Sleep On It: The Neuroeconomics of Striking When The Iron Is Cold

David Krueger MD

There are few true emergencies in life. Investing in a stock, deciding on a summer vacation special good until 5:00 P.M., or purchasing mulch from the guy who’s only going to be in the neighborhood selling it until noon—are not some of them. (My 11:15 A.M. decision resulted in a front yard mushroom farm within two weeks.)

In an excited state of mind, the compelling stories of a hot deal will look different in a cool state of mind the next day. A hot stock tip, a business deal gone sour, a family tragedy, all may create an alarm response and an emotional state of mind geared for survival rather than logic. Or, a compelling social interaction may engage a powerful brain circuit that makes us give money to strangers.

Each thought and feeling has a chemical consequence. The chemicals of emotion alter mind and body. Personal experience determines what software program (state of mind) to process the data, and how to proceed.

The following considerations apply to decision-making regarding emotions and choices, catalogued by the chemical mediator.

1. Adrenalin/Cortisol: The Emergency System

When incoming data resembles threat or danger, it triggers an emotional and biochemical response within a fraction of a second. While necessary for survival, adrenalin and cortisol hijack the logical, rational brain. Emotion-based judgments where rational ones should prevail may misjudge information. This automatic alarm system may cause mistaken perception, and reaction.

Additionally, increased tension produces emotional regression. With increased tension and advanced conflict, the stress response reaction can move someone into a more emotional pattern characteristic of an earlier age. Increased emotion also narrows perspective; focus becomes more restricted to the more recent event when emotion prevails.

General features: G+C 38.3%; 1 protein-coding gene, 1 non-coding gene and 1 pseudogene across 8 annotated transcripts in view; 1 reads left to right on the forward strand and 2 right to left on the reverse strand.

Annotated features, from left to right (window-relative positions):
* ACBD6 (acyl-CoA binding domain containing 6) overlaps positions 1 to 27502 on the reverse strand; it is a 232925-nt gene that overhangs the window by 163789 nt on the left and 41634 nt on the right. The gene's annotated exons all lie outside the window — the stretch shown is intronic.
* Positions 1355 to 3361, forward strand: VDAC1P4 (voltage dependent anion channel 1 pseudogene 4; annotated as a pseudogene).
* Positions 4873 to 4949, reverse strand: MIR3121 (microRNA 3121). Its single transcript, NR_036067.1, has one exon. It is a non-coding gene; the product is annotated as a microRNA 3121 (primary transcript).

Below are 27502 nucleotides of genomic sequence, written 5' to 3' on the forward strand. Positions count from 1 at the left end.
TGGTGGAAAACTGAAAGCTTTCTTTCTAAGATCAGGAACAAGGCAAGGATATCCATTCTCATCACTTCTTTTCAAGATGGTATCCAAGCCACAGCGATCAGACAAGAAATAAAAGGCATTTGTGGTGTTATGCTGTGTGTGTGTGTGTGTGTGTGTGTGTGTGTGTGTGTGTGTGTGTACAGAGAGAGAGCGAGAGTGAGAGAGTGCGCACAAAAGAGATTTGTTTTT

2. Dopamine: The Pleasure System

Dopamine mediates the excitement of anticipating a reward or pleasure. Someone can create a cult-like following by the promise of great possibility coupled with the vagueness of hazy dreams. The result: People are stimulated to see what they want to see. Like money, people project their own desires onto the story and see their wishes crystallized into an illusion of reality. The essentials here: Dopamine plus a projection screen (a good story).

3. Norepinephrine: The Maintenance System

We believe that certain accomplishments and acquisitions will give us lasting satisfaction. However, a new possession, such as a car, will quickly be assimilated into our bank of possessions and no longer be the subject of intense focus and desire. Receiving a reward shuts down the anticipatory release of dopamine, diminishing the energy and pleasure. The central nervous system shifts to the maintenance mode (necessary from an economic and evolutionary perspective), primarily mediated by norepinephrine.

The fastest way to relinquish a desire, or to stop noticing something, may be to buy it.

4. Oxytocin: The Social Connection System

Social interactions stimulate the release of the neurochemical oxytocin, especially when we are trusted; this induces a desire to reciprocate that trust we have been shown, even with strangers.
People engaged in cons know how to stimulate oxytocin. In David Mamet’s film, “House of Games,” the confidence man played by Joe Mantegna explained to a previous mark, “It’s called a confidence game. Why? Because you give me your confidence? No. Because I give you mine.”

Think about the trust that large numbers of people were given by bankers in the form of credit and mortgages. That trust was reciprocated; both sides suffered, as well as some innocent bystanders.

A Remedy?

“I’ll think about it,” is a decision.

“I’ll get back to you,” is an option.

“I’ll sleep on it,” is a choice.

These decisions allow you to pause between the pick and the purchase. [See 14 Ways to Outsmart Your Brain to Spend Less in this Blog Archives]. “Sleeping on it” allows movement through different states of mind to fresh perspectives the next day. Most importantly, it allows moving these neurochemically-mediated responses from the foreground to the background for a balanced decision